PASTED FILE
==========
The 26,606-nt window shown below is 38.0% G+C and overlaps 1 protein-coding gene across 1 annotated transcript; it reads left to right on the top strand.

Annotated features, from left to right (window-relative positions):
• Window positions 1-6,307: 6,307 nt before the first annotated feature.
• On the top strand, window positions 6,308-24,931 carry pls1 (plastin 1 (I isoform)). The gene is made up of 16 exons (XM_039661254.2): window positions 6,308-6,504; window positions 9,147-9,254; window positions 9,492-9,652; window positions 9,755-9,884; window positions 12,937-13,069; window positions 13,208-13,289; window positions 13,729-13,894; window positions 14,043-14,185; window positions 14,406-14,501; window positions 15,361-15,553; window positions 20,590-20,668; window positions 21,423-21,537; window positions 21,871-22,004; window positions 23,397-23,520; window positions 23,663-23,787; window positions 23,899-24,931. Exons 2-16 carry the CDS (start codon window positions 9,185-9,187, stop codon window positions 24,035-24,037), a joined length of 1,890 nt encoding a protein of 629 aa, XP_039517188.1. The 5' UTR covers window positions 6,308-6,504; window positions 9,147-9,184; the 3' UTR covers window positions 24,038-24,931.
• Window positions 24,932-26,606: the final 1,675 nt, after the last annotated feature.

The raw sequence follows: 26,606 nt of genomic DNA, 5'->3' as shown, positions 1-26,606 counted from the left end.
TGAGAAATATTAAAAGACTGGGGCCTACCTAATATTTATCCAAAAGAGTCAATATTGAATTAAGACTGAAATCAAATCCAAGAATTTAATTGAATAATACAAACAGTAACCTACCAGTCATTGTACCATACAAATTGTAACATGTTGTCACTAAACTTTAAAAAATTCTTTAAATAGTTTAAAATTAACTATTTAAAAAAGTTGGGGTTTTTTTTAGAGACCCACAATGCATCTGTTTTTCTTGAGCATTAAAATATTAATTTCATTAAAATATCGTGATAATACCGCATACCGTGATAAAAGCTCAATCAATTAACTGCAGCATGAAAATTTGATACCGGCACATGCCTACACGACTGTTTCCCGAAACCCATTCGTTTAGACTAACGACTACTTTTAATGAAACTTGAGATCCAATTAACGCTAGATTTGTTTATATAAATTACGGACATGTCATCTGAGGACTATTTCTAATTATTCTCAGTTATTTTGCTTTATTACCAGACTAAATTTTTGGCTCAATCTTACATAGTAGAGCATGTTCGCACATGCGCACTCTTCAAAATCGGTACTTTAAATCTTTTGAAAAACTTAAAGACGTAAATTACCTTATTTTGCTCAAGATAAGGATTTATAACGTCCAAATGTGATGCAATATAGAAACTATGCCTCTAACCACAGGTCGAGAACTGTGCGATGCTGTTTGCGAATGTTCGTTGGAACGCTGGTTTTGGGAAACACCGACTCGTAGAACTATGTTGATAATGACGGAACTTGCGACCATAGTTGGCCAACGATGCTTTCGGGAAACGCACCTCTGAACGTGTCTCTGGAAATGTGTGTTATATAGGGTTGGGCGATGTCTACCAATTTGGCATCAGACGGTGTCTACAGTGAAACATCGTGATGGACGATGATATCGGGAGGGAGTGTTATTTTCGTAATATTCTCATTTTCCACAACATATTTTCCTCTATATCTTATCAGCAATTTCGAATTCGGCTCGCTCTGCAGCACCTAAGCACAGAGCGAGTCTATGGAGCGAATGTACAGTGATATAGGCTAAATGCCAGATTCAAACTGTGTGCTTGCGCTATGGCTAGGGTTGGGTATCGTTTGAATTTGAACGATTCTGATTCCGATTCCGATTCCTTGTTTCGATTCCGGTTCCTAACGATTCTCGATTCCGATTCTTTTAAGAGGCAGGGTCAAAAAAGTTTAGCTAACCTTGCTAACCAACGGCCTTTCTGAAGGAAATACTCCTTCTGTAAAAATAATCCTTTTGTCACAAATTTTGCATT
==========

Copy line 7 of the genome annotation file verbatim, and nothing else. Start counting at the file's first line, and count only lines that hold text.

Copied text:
TGAGAAATATTAAAAGACTGGGGCCTACCTAATATTTATCCAAAAGAGTCAATATTGAATTAAGACTGAAATCAAATCCAAGAATTTAATTGAATAATACAAACAGTAACCTACCAGTCATTGTACCATACAAATTGTAACATGTTGTCACTAAACTTTAAAAAATTCTTTAAATAGTTTAAAATTAACTATTTAAAAAAGTTGGGGTTTTTTTTAGAGACCCACAATGCATCTGTTTTTCTTGAGCATTAAAATATTAATTTCATTAAAATATCGTGATAATACCGCATACCGTGATAAAAGCTCAATCAATTAACTGCAGCATGAAAATTTGATACCGGCACATGCCTACACGACTGTTTCCCGAAACCCATTCGTTTAGACTAACGACTACTTTTAATGAAACTTGAGATCCAATTAACGCTAGATTTGTTTATATAAATTACGGACATGTCATCTGAGGACTATTTCTAATTATTCTCAGTTATTTTGCTTTATTACCAGACTAAATTTTTGGCTCAATCTTACATAGTAGAGCATGTTCGCACATGCGCACTCTTCAAAATCGGTACTTTAAATCTTTTGAAAAACTTAAAGACGTAAATTACCTTATTTTGCTCAAGATAAGGATTTATAACGTCCAAATGTGATGCAATATAGAAACTATGCCTCTAACCACAGGTCGAGAACTGTGCGATGCTGTTTGCGAATGTTCGTTGGAACGCTGGTTTTGGGAAACACCGACTCGTAGAACTATGTTGATAATGACGGAACTTGCGACCATAGTTGGCCAACGATGCTTTCGGGAAACGCACCTCTGAACGTGTCTCTGGAAATGTGTGTTATATAGGGTTGGGCGATGTCTACCAATTTGGCATCAGACGGTGTCTACAGTGAAACATCGTGATGGACGATGATATCGGGAGGGAGTGTTATTTTCGTAATATTCTCATTTTCCACAACATATTTTCCTCTATATCTTATCAGCAATTTCGAATTCGGCTCGCTCTGCAGCACCTAAGCACAGAGCGAGTCTATGGAGCGAATGTACAGTGATATAGGCTAAATGCCAGATTCAAACTGTGTGCTTGCGCTATGGCTAGGGTTGGGTATCGTTTGAATTTGAACGATTCTGATTCCGATTCCGATTCCTTGTTTCGATTCCGGTTCCTAACGATTCTCGATTCCGATTCTTTTAAGAGGCAGGGTCAAAAAAGTTTAGCTAACCTTGCTAACCAACGGCCTTTCTGAAGGAAATACTCCTTCTGTAAAAATAATCCTTTTGTCACAAATTTTGCATT